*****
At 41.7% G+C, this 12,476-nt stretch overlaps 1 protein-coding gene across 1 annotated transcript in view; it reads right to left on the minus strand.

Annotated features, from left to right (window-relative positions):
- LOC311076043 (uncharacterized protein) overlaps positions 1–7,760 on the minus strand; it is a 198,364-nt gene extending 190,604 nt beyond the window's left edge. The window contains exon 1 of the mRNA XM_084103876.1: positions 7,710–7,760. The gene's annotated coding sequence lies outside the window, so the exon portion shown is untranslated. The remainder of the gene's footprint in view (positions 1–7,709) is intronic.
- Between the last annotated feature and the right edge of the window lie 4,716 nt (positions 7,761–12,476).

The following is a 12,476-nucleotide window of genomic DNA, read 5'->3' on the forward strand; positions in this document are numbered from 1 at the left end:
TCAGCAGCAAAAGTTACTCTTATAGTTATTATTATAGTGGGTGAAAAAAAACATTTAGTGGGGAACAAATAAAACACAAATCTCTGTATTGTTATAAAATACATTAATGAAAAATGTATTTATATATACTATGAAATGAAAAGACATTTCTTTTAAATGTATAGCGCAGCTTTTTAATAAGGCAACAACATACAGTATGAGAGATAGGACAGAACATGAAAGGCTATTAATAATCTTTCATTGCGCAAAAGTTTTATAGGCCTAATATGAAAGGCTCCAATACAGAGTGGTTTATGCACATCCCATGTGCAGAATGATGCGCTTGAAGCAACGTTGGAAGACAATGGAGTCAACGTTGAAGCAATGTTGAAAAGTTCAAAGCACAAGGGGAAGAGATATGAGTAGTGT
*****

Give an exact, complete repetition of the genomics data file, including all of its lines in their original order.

At 41.7% G+C, this 12,476-nt stretch overlaps 1 protein-coding gene across 1 annotated transcript in view; it reads right to left on the minus strand.

Annotated features, from left to right (window-relative positions):
- LOC311076043 (uncharacterized protein) overlaps positions 1–7,760 on the minus strand; it is a 198,364-nt gene extending 190,604 nt beyond the window's left edge. The window contains exon 1 of the mRNA XM_084103876.1: positions 7,710–7,760. The gene's annotated coding sequence lies outside the window, so the exon portion shown is untranslated. The remainder of the gene's footprint in view (positions 1–7,709) is intronic.
- Between the last annotated feature and the right edge of the window lie 4,716 nt (positions 7,761–12,476).

The following is a 12,476-nucleotide window of genomic DNA, read 5'->3' on the forward strand; positions in this document are numbered from 1 at the left end:
TCAGCAGCAAAAGTTACTCTTATAGTTATTATTATAGTGGGTGAAAAAAAACATTTAGTGGGGAACAAATAAAACACAAATCTCTGTATTGTTATAAAATACATTAATGAAAAATGTATTTATATATACTATGAAATGAAAAGACATTTCTTTTAAATGTATAGCGCAGCTTTTTAATAAGGCAACAACATACAGTATGAGAGATAGGACAGAACATGAAAGGCTATTAATAATCTTTCATTGCGCAAAAGTTTTATAGGCCTAATATGAAAGGCTCCAATACAGAGTGGTTTATGCACATCCCATGTGCAGAATGATGCGCTTGAAGCAACGTTGGAAGACAATGGAGTCAACGTTGAAGCAATGTTGAAAAGTTCAAAGCACAAGGGGAAGAGATATGAGTAGTGT